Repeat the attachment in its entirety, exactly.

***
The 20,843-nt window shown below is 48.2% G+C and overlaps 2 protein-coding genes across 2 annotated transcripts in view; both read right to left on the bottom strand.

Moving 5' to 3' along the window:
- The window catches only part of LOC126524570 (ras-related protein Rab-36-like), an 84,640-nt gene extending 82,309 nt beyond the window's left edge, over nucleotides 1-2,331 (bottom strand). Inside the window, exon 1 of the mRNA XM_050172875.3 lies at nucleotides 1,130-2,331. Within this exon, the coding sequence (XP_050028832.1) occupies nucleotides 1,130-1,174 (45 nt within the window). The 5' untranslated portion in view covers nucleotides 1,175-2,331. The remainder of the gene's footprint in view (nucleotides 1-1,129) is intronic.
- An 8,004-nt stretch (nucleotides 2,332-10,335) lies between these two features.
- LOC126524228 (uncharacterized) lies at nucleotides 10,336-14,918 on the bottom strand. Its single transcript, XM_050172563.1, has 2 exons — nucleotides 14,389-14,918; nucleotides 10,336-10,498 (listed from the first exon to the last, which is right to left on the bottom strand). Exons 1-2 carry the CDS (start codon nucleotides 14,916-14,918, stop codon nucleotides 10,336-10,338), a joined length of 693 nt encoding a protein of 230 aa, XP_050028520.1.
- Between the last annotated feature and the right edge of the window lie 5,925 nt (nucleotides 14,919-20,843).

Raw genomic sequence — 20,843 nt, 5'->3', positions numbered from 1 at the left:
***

The 20,843-nt window shown below is 48.2% G+C and overlaps 2 protein-coding genes across 2 annotated transcripts in view; both read right to left on the bottom strand.

Moving 5' to 3' along the window:
- The window catches only part of LOC126524570 (ras-related protein Rab-36-like), an 84,640-nt gene extending 82,309 nt beyond the window's left edge, over nucleotides 1-2,331 (bottom strand). Inside the window, exon 1 of the mRNA XM_050172875.3 lies at nucleotides 1,130-2,331. Within this exon, the coding sequence (XP_050028832.1) occupies nucleotides 1,130-1,174 (45 nt within the window). The 5' untranslated portion in view covers nucleotides 1,175-2,331. The remainder of the gene's footprint in view (nucleotides 1-1,129) is intronic.
- An 8,004-nt stretch (nucleotides 2,332-10,335) lies between these two features.
- LOC126524228 (uncharacterized) lies at nucleotides 10,336-14,918 on the bottom strand. Its single transcript, XM_050172563.1, has 2 exons — nucleotides 14,389-14,918; nucleotides 10,336-10,498 (listed from the first exon to the last, which is right to left on the bottom strand). Exons 1-2 carry the CDS (start codon nucleotides 14,916-14,918, stop codon nucleotides 10,336-10,338), a joined length of 693 nt encoding a protein of 230 aa, XP_050028520.1.
- Between the last annotated feature and the right edge of the window lie 5,925 nt (nucleotides 14,919-20,843).

Raw genomic sequence — 20,843 nt, 5'->3', positions numbered from 1 at the left: